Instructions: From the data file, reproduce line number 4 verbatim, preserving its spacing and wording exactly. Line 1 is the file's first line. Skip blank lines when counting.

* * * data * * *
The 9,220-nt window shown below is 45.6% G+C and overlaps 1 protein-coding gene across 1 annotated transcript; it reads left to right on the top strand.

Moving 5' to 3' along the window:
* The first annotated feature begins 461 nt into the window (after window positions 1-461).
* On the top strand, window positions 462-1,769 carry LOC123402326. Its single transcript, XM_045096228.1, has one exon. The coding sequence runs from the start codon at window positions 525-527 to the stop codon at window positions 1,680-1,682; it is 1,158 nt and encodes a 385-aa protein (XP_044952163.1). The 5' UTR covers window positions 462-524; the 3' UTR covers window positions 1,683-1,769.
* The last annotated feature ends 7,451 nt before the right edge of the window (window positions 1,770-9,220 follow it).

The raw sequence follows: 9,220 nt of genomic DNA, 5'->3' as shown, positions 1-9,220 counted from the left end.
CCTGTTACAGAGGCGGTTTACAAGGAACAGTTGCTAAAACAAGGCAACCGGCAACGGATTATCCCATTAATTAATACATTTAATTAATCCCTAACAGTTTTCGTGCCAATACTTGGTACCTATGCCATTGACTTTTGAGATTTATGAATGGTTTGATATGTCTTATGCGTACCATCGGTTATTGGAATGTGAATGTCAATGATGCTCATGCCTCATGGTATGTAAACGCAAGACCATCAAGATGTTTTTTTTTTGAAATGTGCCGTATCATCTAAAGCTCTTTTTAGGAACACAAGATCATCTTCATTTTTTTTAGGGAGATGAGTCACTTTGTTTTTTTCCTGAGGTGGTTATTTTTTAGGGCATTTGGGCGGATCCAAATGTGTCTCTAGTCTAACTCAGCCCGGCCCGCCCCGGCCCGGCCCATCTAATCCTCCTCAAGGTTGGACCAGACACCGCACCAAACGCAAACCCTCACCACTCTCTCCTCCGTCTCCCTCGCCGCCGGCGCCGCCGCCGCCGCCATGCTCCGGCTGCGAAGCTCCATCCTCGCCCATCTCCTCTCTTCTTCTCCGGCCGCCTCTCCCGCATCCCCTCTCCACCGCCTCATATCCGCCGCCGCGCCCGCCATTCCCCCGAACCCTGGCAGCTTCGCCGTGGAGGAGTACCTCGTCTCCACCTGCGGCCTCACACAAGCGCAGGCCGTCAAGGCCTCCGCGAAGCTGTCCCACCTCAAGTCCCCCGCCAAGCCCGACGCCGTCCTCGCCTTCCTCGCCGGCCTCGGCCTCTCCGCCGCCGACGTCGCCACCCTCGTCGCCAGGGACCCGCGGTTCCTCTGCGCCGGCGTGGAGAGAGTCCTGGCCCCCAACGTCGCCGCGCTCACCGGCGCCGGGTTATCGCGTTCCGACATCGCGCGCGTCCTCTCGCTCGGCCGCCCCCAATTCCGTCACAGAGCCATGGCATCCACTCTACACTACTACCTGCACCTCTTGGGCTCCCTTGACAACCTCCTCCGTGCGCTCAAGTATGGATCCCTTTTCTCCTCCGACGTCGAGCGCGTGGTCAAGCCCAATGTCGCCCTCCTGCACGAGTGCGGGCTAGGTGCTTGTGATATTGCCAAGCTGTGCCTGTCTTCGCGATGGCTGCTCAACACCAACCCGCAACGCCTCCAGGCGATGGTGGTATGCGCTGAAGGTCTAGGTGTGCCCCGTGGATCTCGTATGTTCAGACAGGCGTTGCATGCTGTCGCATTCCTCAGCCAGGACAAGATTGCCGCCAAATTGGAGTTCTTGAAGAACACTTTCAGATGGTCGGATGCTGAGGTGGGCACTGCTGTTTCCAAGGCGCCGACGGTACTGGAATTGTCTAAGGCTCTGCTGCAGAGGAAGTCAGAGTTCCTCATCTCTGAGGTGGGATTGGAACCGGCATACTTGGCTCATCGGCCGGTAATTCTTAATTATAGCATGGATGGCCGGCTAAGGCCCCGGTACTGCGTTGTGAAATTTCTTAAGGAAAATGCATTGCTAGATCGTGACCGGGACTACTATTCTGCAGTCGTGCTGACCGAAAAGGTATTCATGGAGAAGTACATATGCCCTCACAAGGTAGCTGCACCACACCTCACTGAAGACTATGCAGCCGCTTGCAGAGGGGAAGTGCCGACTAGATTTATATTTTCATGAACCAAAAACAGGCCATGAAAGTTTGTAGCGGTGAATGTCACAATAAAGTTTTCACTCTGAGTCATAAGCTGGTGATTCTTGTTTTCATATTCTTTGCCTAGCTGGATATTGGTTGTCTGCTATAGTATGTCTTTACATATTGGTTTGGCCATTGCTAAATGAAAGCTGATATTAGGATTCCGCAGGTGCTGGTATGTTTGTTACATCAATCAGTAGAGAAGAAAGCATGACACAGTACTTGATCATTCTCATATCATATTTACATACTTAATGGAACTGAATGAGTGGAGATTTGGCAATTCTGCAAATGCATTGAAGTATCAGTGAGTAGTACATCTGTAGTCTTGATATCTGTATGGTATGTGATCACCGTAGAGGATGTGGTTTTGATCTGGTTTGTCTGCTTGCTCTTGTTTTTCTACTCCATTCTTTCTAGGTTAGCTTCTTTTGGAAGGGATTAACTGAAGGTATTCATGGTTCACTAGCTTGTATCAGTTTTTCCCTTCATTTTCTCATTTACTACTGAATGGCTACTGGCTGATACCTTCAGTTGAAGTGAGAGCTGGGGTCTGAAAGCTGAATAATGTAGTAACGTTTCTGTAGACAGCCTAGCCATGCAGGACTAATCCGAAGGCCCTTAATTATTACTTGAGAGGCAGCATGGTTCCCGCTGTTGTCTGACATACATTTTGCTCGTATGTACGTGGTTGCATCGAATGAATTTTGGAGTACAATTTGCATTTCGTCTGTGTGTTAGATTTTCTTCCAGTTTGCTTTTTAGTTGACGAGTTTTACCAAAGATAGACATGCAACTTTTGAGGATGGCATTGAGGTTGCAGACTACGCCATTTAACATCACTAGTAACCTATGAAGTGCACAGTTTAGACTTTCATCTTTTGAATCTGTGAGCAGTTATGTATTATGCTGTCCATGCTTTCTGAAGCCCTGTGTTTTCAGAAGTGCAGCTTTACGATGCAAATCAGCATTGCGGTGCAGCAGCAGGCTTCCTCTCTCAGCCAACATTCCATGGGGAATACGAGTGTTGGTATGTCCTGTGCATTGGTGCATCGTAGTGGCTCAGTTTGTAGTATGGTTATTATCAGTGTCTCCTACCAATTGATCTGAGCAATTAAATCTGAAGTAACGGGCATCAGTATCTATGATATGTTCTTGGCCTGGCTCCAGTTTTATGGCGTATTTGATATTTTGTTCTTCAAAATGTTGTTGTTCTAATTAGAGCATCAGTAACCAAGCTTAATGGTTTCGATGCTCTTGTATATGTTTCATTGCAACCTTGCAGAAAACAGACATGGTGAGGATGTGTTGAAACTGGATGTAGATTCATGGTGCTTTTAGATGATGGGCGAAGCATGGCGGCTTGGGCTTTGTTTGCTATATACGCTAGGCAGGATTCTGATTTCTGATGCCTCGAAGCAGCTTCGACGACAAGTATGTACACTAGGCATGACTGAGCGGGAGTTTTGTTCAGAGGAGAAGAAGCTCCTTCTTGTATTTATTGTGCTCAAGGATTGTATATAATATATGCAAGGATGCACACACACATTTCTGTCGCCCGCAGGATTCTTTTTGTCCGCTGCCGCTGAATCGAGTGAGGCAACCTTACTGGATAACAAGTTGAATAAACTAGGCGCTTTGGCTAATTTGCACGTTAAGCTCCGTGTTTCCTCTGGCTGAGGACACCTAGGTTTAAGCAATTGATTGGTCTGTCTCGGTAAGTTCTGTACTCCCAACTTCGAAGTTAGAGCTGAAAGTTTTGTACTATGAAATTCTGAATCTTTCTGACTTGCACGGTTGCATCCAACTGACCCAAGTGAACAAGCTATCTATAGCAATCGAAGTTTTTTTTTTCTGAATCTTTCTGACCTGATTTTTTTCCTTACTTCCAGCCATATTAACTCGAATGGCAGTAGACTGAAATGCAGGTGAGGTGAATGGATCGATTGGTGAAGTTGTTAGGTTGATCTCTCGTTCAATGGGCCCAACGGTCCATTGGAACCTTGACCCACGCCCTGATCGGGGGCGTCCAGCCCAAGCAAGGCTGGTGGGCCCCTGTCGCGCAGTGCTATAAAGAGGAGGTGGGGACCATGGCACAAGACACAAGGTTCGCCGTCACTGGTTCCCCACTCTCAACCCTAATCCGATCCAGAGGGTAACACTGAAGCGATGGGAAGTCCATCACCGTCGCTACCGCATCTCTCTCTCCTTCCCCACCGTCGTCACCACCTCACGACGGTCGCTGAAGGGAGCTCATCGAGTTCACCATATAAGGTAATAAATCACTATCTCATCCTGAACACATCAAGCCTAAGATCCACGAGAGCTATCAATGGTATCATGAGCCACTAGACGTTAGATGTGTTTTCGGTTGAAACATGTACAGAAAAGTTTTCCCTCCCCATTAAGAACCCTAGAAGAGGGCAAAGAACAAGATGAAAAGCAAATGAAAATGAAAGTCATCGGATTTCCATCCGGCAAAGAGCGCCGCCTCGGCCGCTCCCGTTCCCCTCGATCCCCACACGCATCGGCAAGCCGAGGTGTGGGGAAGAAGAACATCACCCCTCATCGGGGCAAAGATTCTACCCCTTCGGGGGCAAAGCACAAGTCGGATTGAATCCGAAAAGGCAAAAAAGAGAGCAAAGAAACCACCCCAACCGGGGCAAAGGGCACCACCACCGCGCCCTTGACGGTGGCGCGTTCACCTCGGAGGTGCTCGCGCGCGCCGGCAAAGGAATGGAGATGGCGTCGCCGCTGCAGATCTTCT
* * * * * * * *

* On the top strand, window positions 462-1,769 carry LOC123402326. Its single transcript, XM_045096228.1, has one exon. The coding sequence runs from the start codon at window positions 525-527 to the stop codon at window positions 1,680-1,682; it is 1,158 nt and encodes a 385-aa protein (XP_044952163.1). The 5' UTR covers window positions 462-524; the 3' UTR covers window positions 1,683-1,769.